Uniqlo celebrates 20 years in the UK
As Uniqlo celebrates a landmarck two decades in the UK, we look back to our interivew Yuki Katsuta, Uniqlo’s head of research and design, as he discusses the Japanese retailer’s design vision for the future
Uniqlo enthusiasts profess an affinity for many of the elements that comprise the global retailer’s output. Some laud its hard-to-beat thermal wear (Heattech), the softness of its affordable cashmere, the breathability of its AIRism basics, the colourful spectrum of its soft cotton T-shirts, or the featherlight form of its padded layered jackets. Not forgetting the high-end energy of its diverse design collaborations, which span partnerships with brands including Jil Sander, Marimekko, Lemaire, JW Anderson, musicians and artists such as Billie Eilish and Takashi Murakami, and institutions such as The Louvre.
A host of lines live under the Japanese retailer’s design umbrella, from Uniqlo U, an offering of elevated sartorial basics, led by Parisian designer Christophe Lemaire, to UT, a colourful collection of graphic men’s T-shirts, featuring prints nodding to a melting pot of references, like Marvel, Peanuts, Haruki Murakami, Keith Haring and Roy Lichtenstein. Impressively, Uniqlo’s head of research and design, Yuki Katsuta, oversees the brand’s diverse DNA, working to maintain the balance between the label’s utilitarian LifeWear ranges, and its more sartorially swayed collaborations.
Wallpaper* sat down for a rare interview Katsuta-san to hone in on Uniqlo’s design vision for the future. Here he outlines the importance of collaboration, the semiotics of sustainable fashion, and his favourite British fashion designer today.
On the success of the relaunch of the +J Jil Sander collection, which first launched in 2011 and returned for A/W 2020:
‘I have to say thank you to all customers. So many people who experienced +J ten years ago came back to us for this new collection. We also had a younger generation who invested in the line. I’m very proud that with his project we can bring loyal, heritage customers, but also attract a younger one.’
On the possibility of one design collaboration too many…
‘Collaborations create a sense of newness, and with our collaborators, we never decide beforehand if we will work with them for one season or many. We don’t have a formula. It’s possible that we will start considering a more concept-focused strategy in the future.’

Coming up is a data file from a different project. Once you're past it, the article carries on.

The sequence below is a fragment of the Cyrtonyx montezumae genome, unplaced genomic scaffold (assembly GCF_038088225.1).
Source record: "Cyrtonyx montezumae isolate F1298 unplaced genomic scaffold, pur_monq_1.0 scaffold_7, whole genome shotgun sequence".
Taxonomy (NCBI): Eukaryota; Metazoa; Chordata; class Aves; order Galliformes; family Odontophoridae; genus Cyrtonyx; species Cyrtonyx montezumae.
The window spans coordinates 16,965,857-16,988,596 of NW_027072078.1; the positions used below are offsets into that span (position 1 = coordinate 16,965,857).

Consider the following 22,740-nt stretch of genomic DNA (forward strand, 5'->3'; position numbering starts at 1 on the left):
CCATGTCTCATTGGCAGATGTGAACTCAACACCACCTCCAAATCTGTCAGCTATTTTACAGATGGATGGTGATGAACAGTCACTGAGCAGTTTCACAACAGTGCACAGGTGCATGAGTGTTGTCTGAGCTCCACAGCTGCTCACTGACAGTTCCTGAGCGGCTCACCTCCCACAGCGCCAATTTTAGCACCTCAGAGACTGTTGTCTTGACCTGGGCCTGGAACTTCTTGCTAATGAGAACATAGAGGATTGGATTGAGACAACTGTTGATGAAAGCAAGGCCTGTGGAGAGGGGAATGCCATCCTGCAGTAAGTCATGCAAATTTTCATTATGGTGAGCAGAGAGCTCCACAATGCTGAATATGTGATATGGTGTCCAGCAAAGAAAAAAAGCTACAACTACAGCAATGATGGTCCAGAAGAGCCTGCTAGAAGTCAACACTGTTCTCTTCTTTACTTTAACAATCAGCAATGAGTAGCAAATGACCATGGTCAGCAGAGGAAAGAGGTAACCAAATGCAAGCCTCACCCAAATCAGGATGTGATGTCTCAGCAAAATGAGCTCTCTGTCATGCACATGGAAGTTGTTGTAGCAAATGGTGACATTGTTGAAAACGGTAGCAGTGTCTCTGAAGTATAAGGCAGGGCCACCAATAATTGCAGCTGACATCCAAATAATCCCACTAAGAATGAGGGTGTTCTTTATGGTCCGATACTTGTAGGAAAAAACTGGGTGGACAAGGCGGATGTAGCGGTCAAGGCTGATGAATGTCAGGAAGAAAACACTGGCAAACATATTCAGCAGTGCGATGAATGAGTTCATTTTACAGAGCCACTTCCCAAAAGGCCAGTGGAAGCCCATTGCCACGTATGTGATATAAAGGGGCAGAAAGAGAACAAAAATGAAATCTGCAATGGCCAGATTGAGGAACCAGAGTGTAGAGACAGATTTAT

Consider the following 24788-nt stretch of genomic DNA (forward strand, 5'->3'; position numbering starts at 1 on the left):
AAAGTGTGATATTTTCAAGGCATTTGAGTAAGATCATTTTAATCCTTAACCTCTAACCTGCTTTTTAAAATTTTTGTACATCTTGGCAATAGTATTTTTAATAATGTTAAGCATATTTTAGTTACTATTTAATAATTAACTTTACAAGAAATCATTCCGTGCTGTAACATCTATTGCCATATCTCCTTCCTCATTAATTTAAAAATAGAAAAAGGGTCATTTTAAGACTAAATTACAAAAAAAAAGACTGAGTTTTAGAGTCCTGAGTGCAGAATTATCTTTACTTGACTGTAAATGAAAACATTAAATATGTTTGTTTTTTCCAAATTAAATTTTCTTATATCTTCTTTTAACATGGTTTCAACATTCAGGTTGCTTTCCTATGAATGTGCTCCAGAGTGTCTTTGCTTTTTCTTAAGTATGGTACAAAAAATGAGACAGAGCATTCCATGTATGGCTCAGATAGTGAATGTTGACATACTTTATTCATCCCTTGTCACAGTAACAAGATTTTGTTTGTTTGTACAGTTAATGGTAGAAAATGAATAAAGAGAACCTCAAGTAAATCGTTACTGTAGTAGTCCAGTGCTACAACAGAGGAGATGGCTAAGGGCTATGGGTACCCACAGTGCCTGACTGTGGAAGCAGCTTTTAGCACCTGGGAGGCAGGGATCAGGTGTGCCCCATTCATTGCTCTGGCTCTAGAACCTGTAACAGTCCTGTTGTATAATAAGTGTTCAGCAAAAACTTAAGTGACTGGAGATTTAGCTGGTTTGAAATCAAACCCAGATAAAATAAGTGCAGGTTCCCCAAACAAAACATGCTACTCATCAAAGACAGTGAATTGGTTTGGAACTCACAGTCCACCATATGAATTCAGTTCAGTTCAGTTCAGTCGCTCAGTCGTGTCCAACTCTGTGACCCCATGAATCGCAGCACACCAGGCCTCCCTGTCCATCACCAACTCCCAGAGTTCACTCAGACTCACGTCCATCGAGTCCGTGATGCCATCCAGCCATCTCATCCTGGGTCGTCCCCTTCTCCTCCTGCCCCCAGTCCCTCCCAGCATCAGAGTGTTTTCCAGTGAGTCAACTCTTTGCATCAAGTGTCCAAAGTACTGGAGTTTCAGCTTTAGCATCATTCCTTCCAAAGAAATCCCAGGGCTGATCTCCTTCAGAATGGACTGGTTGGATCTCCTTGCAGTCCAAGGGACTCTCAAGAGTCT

On the two-pronged approach to sustainable fashion.
‘The first approach we used is based on technical sustainability, meaning how we can use recycled or ecological materials in order to protect the environment. In this instance, we are aiming to do as much as we possibly can. We’ve introduced materials including recycled polyester and down, and we manufacture denim using processes which save water.’
‘The second approach is focused on producing pieces which people can wear not just this season, but for the next three, five and ten years. This is the core idea of our LifeWear collection. We’ve been creating these types of timeless silhouettes for the last ten years.’
On how the Covid-19 pandemic affected Uniqlo’s approach to fashion design.
‘Generally speaking, a lot of fashion brands, including us, started selling clothes which people can wear primarily in the home. Our loungewear category expanded and saw growth over the last year. However, we recognised that while people have limited activities, they still want to enjoy fashion and celebrate their individuality. This concept gave us a lot of encouragement and we felt a responsibility to provide new creative energy for customers.
On the importance of a physical retail experience.
‘We continued to open stores over the last 12 months, even in new global regions. My guess is that our hunger will continue to increase for real face-to-face communication and the store as a concept is going to be more and more relevant. Human touch is so important and in-person contact is the essence of communication. You can’t only achieve this by video or SMS message.
On creating a global brand that responds to the needs of its diverse customer base.
‘We have satellite offices in Shanghai, New York, Paris and LA, and separate creative collaborators from around the world. We have 2000 stores in 25 countries, which means I have 2,200 antennas globally. I also speak to our customer service teams every day for feedback on product purchases. I speak to the US in the morning and Europe in the afternoon.’
On the importance of collaborating with JW Anderson.
‘For me, Britain is a country with a history of uniforms, workwear and sportswear. Our collaboration is based on the concept of original British clothing. When I first considered this I wanted to work with the best British designer today, which is Jonathan Anderson. I thought to myself, if Jonathan declines, I’ll have to skip the idea!’ §